Sounds like the two of them may have a referral arrangement. I am unsure hoe California law views this situation. Letters of protection are valid however, and the chiro can take his money from your settlement
In California a lawyer cannot give a medical provider a referral fee or visa versa. If money has changed hands between the lawyer and the chiropractor for the referral then this is unethical and impermissible. But for a Chiropractor to suggest a lawyer with whom he or she has worked with in the past is not 'shady', is very common and is entirely permissible under California's rules of ethics.
A lien can be a good option if you do not have the means to pay for the treatment. Under a lien the attorney will agree to protect the chiropractor's interests when the case concludes and in return the chiropractor agrees to withhold payments until the conclusion. If your chiropractor has referred you to an attorney it is probably because the attorney has a proven track record with the chiropractor of recovering for his/her clients.
Still, if you are not comfortable with your chiropractor you should seek alternative treatment options. You will still be obligated to pay the bill when the case is over, but you certainly do not have to treat with him/her simply because there is a lien. The same is true for your lawyer, you should feel comfortable with him/her and should feel safe to direct these types of questions to him/her.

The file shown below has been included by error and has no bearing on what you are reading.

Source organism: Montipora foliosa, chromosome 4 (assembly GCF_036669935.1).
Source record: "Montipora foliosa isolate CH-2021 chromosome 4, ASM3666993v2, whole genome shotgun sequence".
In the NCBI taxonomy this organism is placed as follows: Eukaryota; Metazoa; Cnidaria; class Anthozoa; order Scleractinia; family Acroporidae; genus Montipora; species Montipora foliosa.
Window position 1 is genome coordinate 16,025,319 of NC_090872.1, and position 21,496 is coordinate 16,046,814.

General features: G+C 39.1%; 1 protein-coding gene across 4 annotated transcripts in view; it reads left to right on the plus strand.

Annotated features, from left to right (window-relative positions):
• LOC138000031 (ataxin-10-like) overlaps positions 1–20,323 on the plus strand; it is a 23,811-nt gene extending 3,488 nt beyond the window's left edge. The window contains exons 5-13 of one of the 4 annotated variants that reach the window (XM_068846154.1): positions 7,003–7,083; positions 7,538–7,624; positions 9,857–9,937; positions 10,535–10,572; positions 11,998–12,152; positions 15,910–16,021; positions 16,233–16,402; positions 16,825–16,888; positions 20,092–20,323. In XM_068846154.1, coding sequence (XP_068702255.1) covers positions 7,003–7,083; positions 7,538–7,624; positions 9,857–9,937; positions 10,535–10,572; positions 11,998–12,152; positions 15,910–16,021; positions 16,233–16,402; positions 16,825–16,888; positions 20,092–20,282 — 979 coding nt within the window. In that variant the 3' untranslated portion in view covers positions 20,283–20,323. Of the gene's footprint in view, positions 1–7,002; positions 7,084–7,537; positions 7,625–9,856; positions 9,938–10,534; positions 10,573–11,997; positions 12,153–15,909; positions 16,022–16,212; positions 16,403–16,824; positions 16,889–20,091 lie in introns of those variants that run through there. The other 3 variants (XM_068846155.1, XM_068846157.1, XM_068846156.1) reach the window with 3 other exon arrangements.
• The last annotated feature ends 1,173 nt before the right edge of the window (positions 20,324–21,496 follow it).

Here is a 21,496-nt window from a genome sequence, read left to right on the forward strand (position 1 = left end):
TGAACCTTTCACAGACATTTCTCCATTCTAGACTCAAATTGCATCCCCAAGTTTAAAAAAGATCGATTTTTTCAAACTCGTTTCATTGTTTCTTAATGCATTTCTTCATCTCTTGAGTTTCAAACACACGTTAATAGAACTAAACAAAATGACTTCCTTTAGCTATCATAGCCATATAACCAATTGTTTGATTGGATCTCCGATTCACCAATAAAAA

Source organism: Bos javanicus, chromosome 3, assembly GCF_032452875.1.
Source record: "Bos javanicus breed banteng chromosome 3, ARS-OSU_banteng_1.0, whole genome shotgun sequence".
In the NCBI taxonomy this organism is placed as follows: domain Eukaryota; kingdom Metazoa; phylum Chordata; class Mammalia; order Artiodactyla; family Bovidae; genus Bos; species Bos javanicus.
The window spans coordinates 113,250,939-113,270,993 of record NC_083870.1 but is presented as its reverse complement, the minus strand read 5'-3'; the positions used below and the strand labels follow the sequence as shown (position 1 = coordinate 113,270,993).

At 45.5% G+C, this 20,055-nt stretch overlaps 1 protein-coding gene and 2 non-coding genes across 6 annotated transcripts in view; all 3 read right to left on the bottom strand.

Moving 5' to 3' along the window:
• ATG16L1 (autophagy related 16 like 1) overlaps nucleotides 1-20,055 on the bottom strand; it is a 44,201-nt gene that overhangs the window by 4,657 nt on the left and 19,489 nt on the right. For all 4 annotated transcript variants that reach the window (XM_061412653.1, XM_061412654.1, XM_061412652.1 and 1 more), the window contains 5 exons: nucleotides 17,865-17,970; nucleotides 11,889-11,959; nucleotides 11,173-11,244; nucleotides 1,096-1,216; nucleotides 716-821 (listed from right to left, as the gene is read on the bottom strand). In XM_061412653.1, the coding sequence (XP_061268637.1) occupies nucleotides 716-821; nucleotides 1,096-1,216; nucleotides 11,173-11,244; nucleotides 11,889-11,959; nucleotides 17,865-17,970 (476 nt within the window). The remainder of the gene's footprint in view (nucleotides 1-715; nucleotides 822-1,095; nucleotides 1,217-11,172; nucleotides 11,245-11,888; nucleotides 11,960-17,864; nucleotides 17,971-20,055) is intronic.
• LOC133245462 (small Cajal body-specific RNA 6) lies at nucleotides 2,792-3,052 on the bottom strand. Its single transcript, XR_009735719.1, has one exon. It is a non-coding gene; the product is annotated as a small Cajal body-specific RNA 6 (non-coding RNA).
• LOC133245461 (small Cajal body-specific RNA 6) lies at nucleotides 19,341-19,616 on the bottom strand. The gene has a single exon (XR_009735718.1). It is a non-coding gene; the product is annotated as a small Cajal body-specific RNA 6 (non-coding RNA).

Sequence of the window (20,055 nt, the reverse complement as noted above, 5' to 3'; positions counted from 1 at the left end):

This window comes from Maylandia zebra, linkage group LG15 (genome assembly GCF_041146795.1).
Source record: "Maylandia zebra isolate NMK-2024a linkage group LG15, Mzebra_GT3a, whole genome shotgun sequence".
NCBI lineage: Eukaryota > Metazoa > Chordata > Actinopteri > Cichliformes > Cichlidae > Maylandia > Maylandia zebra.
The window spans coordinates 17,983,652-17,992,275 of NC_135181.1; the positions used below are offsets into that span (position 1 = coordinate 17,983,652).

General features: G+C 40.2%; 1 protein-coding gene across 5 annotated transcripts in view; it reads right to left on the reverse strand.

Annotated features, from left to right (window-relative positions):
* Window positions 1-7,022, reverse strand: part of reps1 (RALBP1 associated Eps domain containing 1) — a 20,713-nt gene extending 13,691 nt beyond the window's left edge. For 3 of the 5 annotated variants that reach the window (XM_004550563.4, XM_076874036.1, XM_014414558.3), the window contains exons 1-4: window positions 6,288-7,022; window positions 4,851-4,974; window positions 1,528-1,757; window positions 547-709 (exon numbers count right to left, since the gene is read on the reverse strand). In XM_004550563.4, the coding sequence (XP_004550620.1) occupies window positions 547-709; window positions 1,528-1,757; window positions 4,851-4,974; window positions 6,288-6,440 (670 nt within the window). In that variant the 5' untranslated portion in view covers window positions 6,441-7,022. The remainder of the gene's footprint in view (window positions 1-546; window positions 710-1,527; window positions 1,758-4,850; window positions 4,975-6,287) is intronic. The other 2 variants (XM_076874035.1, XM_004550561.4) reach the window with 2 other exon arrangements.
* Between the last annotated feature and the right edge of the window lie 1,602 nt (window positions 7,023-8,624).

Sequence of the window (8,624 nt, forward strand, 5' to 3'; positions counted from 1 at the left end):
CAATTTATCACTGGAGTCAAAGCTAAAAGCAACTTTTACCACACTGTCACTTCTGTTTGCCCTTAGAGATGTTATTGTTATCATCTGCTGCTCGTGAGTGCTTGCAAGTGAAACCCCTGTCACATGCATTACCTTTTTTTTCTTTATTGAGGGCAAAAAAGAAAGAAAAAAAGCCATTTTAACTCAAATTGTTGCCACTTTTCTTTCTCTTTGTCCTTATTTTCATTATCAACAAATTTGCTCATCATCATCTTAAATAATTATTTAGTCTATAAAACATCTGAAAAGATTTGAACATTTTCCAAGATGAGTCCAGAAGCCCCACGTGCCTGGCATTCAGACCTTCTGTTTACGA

Oftentimes chiropractors will provide their auto accident patients with the names of two or three reputable personal injury attorneys. They do this because, unfortunately, chiropractors will many times get ripped off by their patients once the case settles. If the patient is not a "cash" patient (i.e. personally pays for each visit) or is not covered by health insurance for chiropractic care, then the doctor will only work on a lien basis so that he/she knows that he/she will be paid when the case settles.
This is not a shady, underhanded or illegal practice unless a referral fee is paid by the lawyer to the chiropractor or if there is some sort of quid pro quo arrangement. Trusted referrals are always welcomed by any professional (doctor, lawyer, CPA) but referrals must be made within the ethical bounds of the professions involved.
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